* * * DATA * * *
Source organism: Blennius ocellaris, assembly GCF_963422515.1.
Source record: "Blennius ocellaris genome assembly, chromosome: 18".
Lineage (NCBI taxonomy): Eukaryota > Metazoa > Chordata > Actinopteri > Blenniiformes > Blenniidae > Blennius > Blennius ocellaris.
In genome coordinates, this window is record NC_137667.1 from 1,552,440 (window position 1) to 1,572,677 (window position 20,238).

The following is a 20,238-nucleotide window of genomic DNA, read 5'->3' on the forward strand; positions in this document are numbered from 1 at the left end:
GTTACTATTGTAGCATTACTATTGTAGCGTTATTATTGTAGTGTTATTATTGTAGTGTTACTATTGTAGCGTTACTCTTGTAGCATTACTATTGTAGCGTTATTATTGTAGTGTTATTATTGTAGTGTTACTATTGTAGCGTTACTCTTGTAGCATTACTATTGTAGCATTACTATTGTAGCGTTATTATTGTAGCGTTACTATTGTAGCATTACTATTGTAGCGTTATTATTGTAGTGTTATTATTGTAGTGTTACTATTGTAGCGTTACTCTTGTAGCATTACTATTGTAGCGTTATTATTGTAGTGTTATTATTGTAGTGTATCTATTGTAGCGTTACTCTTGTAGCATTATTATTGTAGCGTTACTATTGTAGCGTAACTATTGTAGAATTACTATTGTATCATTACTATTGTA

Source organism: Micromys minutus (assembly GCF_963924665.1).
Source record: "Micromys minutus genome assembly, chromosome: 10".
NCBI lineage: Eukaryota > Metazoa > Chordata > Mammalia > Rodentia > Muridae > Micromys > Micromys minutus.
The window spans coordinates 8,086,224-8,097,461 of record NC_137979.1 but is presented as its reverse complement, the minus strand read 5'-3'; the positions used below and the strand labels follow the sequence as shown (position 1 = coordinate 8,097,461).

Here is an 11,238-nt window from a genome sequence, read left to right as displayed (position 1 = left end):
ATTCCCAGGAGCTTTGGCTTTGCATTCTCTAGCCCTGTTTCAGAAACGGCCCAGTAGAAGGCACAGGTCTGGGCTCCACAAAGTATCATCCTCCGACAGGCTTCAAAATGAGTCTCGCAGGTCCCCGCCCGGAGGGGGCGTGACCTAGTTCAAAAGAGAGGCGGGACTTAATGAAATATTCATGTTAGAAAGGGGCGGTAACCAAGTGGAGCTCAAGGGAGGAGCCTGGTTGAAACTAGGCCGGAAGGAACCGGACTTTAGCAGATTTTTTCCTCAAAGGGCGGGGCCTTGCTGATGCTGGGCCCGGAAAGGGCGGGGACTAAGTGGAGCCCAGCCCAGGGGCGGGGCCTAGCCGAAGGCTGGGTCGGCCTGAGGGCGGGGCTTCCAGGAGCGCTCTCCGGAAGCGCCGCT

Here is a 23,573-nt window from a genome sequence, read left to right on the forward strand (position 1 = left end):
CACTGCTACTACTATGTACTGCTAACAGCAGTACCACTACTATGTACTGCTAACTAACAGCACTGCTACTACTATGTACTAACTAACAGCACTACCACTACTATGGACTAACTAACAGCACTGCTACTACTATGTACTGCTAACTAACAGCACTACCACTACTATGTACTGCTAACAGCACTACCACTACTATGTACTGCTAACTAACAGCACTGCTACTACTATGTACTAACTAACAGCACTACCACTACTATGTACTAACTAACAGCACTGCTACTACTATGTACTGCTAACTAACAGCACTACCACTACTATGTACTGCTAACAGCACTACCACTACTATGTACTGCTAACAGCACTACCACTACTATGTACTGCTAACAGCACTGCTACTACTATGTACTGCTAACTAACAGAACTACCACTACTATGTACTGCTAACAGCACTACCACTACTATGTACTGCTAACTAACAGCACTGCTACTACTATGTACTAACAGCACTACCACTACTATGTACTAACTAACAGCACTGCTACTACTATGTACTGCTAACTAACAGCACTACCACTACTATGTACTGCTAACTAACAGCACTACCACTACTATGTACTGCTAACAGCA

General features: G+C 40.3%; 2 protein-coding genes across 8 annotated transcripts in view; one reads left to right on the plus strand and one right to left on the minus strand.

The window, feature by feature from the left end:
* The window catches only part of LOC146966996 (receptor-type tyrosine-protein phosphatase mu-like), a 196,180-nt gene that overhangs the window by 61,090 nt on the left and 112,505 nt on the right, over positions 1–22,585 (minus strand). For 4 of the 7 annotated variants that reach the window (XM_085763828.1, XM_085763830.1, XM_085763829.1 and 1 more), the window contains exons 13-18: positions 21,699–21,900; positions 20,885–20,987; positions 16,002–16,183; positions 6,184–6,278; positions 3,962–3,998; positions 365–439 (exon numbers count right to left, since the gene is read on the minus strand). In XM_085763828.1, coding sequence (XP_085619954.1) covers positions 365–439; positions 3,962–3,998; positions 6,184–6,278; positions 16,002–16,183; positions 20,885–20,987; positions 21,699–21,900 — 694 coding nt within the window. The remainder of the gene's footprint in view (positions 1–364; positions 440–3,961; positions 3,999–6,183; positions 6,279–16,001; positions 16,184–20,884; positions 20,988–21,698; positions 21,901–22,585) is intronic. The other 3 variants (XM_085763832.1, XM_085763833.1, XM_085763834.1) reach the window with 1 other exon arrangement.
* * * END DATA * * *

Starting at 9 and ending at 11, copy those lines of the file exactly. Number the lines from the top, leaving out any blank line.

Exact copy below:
NCBI lineage: Eukaryota > Metazoa > Chordata > Mammalia > Rodentia > Muridae > Micromys > Micromys minutus.
The window spans coordinates 8,086,224-8,097,461 of record NC_137979.1 but is presented as its reverse complement, the minus strand read 5'-3'; the positions used below and the strand labels follow the sequence as shown (position 1 = coordinate 8,097,461).

Here is an 11,238-nt window from a genome sequence, read left to right as displayed (position 1 = left end):